Stop mandating cfl
While a separate tube & ballast has one obvious advantage, the practical implementation of these has proven disadvantageous in terms of cost, convenience and flexibility.
Philips produced the first commercially successful CFL, the SL18 in 1980.CFLs without filaments are immune to this issue, but cost more, and aren't often seen in supermarkets etc.CFLs work fine in place of linear fluorescent, but are usually not as energy efficient as them, so replacement doesn't yield any further savings.CFLS with an outer glass envelope over the tube don't cause this. Stick lamps give much more light out sideways than end on.This is an advantage with pendant fittings, where it produces more even light spread.First the output of both fillament and CFLs reduces over time, but CFL output reduces a lot more than do filaments.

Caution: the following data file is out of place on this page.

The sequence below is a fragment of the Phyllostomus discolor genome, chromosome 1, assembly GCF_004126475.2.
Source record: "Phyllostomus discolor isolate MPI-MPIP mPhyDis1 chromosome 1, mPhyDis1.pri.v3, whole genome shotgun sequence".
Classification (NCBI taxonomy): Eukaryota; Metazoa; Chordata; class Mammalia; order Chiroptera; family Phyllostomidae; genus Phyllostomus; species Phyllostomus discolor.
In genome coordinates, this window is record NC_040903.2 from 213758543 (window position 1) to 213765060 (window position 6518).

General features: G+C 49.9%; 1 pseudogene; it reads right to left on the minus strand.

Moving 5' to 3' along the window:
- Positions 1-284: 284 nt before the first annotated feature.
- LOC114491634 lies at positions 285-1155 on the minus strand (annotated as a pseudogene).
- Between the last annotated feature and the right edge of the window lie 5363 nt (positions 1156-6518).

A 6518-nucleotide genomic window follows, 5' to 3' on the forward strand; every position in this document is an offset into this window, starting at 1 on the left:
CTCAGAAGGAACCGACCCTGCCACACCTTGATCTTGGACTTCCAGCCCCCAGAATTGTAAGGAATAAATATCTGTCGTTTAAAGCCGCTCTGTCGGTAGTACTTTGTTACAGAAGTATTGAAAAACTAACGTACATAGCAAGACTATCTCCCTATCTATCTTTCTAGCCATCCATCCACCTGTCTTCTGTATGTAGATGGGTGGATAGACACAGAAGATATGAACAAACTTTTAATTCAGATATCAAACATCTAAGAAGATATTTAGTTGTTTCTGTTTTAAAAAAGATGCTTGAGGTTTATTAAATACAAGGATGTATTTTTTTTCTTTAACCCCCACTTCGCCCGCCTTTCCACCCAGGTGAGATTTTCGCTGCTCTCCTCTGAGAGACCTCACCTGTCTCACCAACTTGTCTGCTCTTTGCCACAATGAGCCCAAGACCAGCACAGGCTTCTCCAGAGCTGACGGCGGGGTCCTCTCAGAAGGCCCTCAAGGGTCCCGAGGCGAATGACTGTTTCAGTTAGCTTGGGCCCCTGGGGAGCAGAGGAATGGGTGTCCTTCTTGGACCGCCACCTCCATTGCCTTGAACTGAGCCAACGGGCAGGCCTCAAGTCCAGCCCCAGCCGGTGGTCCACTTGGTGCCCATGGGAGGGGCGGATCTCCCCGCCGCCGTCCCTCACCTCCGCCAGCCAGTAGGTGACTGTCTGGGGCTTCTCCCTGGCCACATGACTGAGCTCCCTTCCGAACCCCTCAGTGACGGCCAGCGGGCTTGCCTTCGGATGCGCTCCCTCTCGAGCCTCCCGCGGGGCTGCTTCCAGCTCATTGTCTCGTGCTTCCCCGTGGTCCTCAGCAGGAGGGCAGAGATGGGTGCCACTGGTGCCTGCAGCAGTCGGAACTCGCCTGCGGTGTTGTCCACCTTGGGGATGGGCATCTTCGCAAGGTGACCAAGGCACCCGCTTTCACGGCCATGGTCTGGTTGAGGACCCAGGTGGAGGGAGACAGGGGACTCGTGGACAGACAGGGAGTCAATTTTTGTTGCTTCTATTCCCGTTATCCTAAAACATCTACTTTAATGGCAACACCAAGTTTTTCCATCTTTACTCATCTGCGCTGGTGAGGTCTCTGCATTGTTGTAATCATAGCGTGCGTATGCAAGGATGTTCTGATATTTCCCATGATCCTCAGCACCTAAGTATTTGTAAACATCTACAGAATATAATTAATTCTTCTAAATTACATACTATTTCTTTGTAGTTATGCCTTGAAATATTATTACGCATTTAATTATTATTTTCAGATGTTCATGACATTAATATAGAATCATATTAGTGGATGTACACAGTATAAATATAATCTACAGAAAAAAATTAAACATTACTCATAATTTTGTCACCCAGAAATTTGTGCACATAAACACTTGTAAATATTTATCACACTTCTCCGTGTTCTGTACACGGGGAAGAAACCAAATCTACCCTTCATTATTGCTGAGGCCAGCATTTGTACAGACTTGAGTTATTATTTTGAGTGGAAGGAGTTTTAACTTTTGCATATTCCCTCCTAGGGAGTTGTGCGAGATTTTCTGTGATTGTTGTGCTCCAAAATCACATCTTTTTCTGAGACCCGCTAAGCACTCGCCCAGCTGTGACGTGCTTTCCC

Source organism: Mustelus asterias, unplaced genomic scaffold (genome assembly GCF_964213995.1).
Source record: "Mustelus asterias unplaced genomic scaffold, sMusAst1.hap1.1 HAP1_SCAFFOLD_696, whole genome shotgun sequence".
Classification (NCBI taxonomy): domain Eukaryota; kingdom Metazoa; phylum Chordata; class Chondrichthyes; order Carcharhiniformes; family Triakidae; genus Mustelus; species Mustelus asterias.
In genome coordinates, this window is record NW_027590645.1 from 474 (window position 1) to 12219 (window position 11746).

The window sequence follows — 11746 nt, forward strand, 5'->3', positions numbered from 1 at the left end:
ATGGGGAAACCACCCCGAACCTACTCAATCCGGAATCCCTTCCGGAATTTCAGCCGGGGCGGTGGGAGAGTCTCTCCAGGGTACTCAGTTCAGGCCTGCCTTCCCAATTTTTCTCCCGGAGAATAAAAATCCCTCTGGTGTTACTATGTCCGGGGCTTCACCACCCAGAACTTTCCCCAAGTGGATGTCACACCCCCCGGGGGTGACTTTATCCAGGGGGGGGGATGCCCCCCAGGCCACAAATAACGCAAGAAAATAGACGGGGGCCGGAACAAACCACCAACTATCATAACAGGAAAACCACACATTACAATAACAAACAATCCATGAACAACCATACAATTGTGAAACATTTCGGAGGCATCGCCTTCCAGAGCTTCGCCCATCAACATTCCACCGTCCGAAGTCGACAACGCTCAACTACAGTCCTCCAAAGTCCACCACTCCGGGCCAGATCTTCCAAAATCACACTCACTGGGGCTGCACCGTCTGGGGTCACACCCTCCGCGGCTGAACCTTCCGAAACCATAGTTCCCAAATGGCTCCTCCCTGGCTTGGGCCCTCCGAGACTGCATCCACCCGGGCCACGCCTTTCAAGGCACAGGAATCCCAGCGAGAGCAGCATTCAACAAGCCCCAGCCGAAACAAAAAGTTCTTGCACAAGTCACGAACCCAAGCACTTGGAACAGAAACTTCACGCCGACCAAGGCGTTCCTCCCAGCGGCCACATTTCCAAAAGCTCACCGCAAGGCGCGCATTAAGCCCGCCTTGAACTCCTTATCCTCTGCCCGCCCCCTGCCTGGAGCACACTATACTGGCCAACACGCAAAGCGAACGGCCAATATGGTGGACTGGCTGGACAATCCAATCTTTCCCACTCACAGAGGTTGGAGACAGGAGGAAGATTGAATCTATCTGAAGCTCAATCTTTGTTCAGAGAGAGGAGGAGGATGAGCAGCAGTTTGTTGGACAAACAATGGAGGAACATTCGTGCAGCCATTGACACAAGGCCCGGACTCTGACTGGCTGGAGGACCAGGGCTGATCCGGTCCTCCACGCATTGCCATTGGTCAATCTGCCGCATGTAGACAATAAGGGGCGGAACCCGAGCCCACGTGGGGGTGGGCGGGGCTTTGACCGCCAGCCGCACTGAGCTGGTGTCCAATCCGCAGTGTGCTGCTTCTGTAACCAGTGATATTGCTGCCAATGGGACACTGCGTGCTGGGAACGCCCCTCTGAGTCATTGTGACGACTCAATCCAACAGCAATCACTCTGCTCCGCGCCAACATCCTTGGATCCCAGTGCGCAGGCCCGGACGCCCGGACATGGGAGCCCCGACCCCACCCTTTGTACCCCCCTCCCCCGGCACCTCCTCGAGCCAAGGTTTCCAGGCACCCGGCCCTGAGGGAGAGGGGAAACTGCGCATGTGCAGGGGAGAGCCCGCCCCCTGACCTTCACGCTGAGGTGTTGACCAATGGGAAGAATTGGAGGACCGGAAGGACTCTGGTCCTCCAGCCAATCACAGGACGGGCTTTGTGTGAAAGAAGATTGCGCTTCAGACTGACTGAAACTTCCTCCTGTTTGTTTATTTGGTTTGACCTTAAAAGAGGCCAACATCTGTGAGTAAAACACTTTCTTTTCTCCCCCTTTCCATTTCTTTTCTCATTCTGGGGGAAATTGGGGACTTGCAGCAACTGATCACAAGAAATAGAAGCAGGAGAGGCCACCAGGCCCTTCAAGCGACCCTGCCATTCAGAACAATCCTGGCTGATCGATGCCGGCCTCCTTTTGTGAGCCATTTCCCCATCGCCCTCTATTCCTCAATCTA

Hence a 1000 lumen rated CFL isn't entirely equivalent to a 1000 lumen filament lamp.
Linear fluorescent are the most energy efficient type of lighting normally used in homes. Ordinary CFLs work on a dimmer when left set to full, but if left on reduced setting the CFL's input resistor is likely to fry, ending bulb life.
There are 2 types of dimmable CFLs, those operated by a dimmer, and those that select differing brightness levels according to switch operation patterns. CFLs don't look anywhere near as nice, and don't produce the prismatic colour effects of filament lamps.
It makes them ill suited to fittings that can only make good use of light from the front of the lamp, such as most spotlight fittings, and some downlights.
In exceptional cases a CFL flashes occasionally when switched off.
CFL output varies with viewing angle by around 3:1, with maximum at the side, and minimum at the top.